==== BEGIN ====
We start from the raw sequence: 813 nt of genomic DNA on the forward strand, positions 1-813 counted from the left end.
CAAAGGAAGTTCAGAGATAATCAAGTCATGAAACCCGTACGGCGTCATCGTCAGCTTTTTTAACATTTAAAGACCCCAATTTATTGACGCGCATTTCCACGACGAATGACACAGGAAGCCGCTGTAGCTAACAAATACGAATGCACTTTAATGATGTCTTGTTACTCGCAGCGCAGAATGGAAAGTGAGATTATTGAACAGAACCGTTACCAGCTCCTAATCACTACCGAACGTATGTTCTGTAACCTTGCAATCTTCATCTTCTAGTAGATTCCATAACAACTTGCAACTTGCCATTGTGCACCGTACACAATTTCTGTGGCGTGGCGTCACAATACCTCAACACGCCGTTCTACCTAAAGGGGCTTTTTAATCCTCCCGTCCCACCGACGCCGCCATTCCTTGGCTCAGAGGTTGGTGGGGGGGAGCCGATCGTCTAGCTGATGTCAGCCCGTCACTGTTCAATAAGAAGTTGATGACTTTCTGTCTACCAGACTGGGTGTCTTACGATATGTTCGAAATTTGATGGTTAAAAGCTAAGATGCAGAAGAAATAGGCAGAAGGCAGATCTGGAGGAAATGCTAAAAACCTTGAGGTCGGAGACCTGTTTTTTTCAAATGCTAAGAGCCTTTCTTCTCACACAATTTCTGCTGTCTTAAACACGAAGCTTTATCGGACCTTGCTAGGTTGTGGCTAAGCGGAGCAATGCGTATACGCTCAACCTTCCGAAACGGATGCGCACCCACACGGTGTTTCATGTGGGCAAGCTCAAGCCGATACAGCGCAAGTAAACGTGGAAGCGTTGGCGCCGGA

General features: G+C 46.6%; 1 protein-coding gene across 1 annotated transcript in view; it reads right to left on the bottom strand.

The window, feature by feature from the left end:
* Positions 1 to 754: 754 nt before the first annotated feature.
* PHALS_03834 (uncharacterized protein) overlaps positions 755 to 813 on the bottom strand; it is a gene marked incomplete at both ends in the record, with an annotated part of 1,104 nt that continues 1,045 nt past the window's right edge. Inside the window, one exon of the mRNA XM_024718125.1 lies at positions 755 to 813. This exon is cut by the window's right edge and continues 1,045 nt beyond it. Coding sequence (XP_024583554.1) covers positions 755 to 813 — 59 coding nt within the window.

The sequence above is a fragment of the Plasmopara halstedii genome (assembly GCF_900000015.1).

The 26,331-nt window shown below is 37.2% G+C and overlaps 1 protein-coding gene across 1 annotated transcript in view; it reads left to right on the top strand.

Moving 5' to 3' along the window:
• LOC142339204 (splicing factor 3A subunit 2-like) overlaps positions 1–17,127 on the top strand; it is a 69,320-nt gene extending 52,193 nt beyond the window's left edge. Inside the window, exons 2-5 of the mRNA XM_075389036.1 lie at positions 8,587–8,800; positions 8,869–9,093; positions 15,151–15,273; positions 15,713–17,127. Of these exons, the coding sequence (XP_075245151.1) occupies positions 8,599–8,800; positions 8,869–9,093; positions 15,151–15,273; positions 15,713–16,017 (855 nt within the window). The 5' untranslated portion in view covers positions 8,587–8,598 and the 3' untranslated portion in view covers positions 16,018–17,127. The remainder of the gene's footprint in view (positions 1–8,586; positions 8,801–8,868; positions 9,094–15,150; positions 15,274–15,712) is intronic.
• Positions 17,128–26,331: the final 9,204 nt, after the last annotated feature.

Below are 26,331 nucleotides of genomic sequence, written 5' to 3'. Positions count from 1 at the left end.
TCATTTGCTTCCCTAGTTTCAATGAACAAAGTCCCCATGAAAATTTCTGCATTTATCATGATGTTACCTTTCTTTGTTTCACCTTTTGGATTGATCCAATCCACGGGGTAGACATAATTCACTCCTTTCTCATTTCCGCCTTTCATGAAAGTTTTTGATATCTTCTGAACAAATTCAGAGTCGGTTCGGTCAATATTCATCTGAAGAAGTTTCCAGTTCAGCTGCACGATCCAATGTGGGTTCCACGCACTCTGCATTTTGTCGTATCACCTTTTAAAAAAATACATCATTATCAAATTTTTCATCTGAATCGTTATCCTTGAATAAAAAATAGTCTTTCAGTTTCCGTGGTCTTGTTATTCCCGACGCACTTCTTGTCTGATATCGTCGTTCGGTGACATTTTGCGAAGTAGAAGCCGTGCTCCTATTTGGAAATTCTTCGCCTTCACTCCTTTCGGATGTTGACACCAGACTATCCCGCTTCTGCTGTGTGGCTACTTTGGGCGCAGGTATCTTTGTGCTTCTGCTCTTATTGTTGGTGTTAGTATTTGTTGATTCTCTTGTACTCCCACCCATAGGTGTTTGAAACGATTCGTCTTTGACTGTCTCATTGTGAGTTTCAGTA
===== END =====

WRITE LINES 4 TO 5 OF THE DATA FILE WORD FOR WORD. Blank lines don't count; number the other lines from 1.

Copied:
The window, feature by feature from the left end:
* Positions 1 to 754: 754 nt before the first annotated feature.